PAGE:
I believe I've read this before, but I can't find it despite hours of searching on Google.

I've know the common definition of isogeny in elliptic curves, as $\phi:E_1 \rightarrow E_2$ a nonconstant morphism of curves satisfying $\phi(0)= 0$, however somewhere else I read a really lovely intuitive explanation that basically stated that if a curve $E_1$ is isogenic with curve $E_2$, then, not only will points, such as $p_1$, $q_1$ map to $p_2$, $q_2$ but moreover, the mapping of the point $E_1(p_1+q_1)$ to $E_2$, will result in the same point on $E_2$ as when the points $E_1(p_1)$ & $E_1(q_1)$ are first mapped to $E_2$ and then added on the $E_2$ curve.

I hope this makes sense, am I confusing this or does anyone have a resource that shows this detail?

  • 1
    $\begingroup$ Actually, preserving the group operation is what "morphism" means; that $\phi(p_1+q_1) = \phi(p_1) + \phi(q_1)$. Just a random mapping that isn't constrained to preserve the group properties wouldn't be very interesting... $\endgroup$
    – poncho
    Jun 17, 2020 at 20:39
  • $\begingroup$ Ok so my take is correct? Do you have any link to docs that show this characteristic? I can’t find it anywhere. Thanks @poncho $\endgroup$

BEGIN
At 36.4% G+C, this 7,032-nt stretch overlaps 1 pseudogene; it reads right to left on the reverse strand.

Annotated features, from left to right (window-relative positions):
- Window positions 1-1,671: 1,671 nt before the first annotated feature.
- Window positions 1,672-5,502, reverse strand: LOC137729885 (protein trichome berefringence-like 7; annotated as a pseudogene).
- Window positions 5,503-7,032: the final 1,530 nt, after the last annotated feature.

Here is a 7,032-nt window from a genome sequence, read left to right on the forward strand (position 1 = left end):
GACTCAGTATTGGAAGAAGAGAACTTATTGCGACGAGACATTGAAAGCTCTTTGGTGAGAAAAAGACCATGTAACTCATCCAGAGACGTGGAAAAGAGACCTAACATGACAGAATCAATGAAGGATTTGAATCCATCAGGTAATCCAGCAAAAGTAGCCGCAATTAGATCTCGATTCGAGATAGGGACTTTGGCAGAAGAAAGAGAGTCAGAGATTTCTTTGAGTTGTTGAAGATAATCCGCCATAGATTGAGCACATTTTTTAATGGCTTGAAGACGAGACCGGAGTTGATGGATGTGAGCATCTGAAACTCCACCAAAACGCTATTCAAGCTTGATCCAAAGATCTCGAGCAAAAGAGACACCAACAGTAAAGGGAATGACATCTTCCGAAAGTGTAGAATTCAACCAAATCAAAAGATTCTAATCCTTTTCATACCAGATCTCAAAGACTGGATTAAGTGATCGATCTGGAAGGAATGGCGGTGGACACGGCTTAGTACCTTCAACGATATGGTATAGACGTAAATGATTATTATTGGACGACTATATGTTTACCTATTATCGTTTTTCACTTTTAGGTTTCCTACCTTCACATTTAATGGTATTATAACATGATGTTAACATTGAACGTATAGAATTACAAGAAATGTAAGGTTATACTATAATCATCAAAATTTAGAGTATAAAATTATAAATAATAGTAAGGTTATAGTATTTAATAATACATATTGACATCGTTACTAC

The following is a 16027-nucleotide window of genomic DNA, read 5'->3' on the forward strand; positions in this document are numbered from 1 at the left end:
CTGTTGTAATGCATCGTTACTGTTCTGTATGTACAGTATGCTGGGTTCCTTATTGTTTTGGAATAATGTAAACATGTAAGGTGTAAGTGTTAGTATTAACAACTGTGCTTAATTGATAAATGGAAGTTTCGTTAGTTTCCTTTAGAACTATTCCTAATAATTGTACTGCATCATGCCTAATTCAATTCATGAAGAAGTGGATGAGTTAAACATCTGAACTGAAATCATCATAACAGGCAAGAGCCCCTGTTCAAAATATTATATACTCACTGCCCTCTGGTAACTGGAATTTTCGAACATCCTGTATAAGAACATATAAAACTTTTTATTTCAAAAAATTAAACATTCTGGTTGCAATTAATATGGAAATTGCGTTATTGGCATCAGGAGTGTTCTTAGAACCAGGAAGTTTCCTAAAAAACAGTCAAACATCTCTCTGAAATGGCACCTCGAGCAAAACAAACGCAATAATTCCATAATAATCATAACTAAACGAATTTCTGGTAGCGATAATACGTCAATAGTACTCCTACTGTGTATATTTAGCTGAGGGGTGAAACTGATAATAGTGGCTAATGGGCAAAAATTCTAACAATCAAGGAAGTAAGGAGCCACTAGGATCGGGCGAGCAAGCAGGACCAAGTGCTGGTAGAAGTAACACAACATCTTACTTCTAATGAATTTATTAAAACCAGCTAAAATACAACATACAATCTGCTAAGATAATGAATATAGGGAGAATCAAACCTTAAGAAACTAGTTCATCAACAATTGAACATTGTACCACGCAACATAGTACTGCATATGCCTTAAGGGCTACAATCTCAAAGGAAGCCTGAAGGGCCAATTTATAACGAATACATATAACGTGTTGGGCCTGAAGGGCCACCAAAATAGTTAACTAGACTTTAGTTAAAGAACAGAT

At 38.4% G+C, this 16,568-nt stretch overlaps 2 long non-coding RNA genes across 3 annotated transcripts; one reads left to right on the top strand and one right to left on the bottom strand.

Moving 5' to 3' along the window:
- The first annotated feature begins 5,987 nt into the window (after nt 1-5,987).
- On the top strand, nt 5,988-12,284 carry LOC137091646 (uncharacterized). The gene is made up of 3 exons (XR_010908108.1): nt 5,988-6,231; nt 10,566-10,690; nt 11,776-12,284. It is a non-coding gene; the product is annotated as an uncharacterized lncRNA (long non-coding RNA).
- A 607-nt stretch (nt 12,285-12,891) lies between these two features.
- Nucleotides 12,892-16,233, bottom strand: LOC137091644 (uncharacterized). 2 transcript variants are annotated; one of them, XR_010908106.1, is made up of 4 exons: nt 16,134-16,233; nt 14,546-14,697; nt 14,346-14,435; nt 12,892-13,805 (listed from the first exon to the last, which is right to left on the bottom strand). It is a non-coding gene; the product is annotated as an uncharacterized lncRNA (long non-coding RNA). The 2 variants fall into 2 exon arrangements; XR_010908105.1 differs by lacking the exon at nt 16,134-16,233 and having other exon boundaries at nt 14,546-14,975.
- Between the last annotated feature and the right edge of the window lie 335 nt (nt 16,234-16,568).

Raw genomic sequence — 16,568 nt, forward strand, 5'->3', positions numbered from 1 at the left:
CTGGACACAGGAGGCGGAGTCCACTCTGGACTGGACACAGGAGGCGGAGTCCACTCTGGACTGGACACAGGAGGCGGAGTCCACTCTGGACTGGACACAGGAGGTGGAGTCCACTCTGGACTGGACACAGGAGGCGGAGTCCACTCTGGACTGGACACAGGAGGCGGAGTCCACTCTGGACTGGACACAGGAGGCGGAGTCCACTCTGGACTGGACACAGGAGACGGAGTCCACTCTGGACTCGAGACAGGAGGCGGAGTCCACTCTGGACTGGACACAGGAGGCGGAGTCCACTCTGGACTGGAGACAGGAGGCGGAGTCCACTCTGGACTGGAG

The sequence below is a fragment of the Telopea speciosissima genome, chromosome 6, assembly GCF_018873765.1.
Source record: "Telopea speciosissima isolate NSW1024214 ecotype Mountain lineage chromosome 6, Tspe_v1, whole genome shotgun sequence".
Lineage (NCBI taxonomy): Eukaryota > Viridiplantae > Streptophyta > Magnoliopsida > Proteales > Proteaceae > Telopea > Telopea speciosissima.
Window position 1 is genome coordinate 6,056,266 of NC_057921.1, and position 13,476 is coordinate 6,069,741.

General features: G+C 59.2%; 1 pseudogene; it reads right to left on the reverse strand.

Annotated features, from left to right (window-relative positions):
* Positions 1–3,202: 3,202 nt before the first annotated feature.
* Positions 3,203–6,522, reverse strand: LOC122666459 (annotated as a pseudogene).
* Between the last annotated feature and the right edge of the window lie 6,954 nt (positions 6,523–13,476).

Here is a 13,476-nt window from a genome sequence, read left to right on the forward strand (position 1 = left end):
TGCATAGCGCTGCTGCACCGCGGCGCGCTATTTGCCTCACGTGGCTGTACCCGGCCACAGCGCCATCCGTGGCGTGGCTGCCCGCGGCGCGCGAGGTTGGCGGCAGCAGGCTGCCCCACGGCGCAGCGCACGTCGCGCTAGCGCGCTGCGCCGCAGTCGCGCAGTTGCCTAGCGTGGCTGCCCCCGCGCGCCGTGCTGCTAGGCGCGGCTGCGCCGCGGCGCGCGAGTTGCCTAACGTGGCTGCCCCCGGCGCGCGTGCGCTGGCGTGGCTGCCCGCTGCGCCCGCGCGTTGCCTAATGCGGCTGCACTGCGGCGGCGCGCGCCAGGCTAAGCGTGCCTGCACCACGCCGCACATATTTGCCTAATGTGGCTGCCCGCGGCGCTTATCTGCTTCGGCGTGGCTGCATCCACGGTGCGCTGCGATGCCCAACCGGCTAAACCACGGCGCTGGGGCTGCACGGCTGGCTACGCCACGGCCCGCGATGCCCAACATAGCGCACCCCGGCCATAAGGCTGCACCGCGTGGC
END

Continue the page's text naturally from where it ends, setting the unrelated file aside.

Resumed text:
– Woodstock
    Jun 17, 2020 at 20:47
  • $\begingroup$ Other than the Wikipedia article on "morphism", well, no, I don't have one available. It's one of those ideas that's so "in the water" that it's usually just assumed everyone knows (and so there's little point in spelling it out) $\endgroup$
    – poncho
    Jun 17, 2020 at 21:12
  • 2
    $\begingroup$ See theorem 4.8 on page 71 of The Arithmetic of Elliptic Curves by Silverman. It proves that an isogeny between elliptic curves is a group homorphism. $\endgroup$
    – user69015
    Jun 17, 2020 at 21:42
  • $\begingroup$ Thanks all, appreciate it. $\endgroup$
    – Woodstock
    Jun 17, 2020 at 21:43

1 Answer 1


Given two elliptic curves $E_1$ and $E_2$, an isogeny from $E_1$ to $E_2$ is an algebraic map $\phi$ (it is basically defined from rational functions) that sends the neutral element from $E_1$ to the neutral element of $E_2$.

As stated in Theorem 4.8 in page 71 of The Arithmetic of Elliptic Curves by J.H. Silverman:

Let $$ \phi : E_1 \longrightarrow E_2 $$ be an isogeny. Then $$ \phi(P+Q) = \phi(P) + \phi(Q)\quad \text{for all } P, Q \in E_1.$$

In other words, the isogeny is a group homomorphism (the group law of the curve $E_1$ is preserved after the transfer to the curve $E_2$).

The proof involves the divisor class groups of the curves, using the fact that the isogeny induces a group homomorphism between them.

  • 1
    $\begingroup$ thank you! marked as answered $\endgroup$
    – Woodstock
    Jun 22, 2020 at 11:39

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